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Getting Creative for our Mental Wellbeing – Callan Kelly

September 3, 2019

Often when we think about creativity, the first things that come to mind are exceptional artists and scientific discoveries, but this is only a very small part of the picture. Creativity for some people is a style of thinking, or even a way of life, an originality brought to the daily tasks and challenges that we all face. When viewed this way, creativity becomes an essential tool not just for the talented few, but for everyone. It is intrinsically linked with personal development and the evolution of society.

When framed this way, you may begin to see how creativity can be extremely beneficial for one’s health. The practice of originality can enhance both psychological and physical wellbeing. This is a powerful message. Creating something, anything, from scratch, can over time, begin to allow us to know and understand ourselves and the world around us much more deeply.

Many people feel an urge to make and create but will suppress it, especially in adult life, as society tends not to value creativity for creativities sake. Instead we try to ‘manage it out’. Wisdom and experience are undervalued, with a preference for being able to follow commands and complete tasks in a certain manner. While this may, to a degree, be necessary in a corporate workforce, CEO’s are now beginning to understand that creativity is essential to the longevity of any business. Corporate culture is anti-creativity while CEO’s are crying out for it. There is a disconnect.

One of the reasons why creating can be so beneficial to our health is that not only the end product, but also the process of manifesting our thoughts and visions into reality brings great meaning to the creator. As Carl Rogers and Abraham Maslow suggested over 30 years ago, creativity may be an integral facet of self-actualisation and personal growth. Allowing children to be creative enables them to view things from a different perspective, again there is a disconnect between the regimented way in which schools teach their curriculum to children and the ever-growing need to be able to implement creative problem solving in the workplace (and throughout life). Even for the older generation, creating can be an incredible tool to keep the mind sharp, continue learning, give a sense of purpose and even as a way of staving off boredom!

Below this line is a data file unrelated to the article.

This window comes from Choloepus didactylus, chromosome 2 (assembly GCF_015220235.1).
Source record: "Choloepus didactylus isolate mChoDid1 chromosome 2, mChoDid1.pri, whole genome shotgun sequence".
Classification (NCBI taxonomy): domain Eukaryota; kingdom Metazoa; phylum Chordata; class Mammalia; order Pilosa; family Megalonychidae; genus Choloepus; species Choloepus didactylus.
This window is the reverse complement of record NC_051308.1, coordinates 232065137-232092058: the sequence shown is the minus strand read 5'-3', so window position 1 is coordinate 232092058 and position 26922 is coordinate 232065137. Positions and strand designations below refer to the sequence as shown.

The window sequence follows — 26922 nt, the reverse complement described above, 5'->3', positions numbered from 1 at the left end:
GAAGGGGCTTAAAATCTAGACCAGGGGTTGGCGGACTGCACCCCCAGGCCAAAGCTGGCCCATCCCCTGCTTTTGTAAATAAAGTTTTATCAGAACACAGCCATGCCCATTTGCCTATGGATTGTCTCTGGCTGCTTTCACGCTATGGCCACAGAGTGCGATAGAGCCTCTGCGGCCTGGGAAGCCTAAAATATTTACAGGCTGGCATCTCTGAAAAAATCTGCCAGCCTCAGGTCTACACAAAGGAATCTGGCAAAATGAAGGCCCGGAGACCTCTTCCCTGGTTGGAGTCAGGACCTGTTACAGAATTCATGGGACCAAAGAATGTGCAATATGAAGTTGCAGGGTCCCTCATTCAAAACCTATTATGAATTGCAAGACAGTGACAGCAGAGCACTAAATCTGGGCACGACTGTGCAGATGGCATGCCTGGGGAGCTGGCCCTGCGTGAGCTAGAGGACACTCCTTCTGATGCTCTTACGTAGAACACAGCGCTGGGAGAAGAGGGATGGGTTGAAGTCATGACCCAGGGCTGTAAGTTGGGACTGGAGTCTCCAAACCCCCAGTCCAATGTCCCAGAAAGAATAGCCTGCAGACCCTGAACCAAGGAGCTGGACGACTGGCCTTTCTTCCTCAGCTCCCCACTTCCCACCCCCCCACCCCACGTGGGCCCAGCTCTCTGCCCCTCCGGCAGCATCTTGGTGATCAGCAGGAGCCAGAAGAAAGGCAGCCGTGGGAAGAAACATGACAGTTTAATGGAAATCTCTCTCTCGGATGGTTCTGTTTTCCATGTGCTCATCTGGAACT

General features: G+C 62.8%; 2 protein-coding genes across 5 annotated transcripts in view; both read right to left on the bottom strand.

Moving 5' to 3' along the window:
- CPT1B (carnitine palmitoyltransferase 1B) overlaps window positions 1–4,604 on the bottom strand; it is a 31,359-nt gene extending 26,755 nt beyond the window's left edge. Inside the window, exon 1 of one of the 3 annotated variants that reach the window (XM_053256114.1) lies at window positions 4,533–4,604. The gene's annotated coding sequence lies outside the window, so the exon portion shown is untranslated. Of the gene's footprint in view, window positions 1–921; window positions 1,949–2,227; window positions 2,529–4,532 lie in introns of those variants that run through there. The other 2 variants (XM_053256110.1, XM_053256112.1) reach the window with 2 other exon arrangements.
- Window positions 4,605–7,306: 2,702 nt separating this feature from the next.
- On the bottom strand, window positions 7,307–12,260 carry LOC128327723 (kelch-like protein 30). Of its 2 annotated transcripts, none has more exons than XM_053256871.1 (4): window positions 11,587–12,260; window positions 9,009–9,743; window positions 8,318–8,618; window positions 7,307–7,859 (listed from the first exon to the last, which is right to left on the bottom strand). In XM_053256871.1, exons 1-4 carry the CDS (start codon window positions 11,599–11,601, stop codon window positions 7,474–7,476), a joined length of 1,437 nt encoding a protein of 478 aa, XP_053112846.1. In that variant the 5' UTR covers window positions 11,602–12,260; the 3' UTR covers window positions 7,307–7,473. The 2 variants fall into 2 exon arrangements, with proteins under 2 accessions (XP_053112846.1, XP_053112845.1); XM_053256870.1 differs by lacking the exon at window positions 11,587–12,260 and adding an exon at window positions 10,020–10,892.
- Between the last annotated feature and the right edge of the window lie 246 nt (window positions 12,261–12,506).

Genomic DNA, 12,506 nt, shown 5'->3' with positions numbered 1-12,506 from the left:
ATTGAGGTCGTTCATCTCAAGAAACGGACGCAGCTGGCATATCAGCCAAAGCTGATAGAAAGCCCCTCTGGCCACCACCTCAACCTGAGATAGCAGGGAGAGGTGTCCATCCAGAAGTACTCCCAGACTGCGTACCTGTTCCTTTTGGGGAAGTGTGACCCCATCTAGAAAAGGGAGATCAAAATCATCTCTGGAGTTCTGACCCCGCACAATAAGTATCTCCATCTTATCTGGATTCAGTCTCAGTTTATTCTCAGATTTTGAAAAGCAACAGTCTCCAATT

In short, it doesn’t matter whether it’s Art, Music, Work, Writing, Cooking, Sport or any other facet of our day to day lives, create something new or take a new approach with something, think outside the box, draw on experience. It doesn’t matter if at first you aren’t overly impressed with what you have created. Persist.

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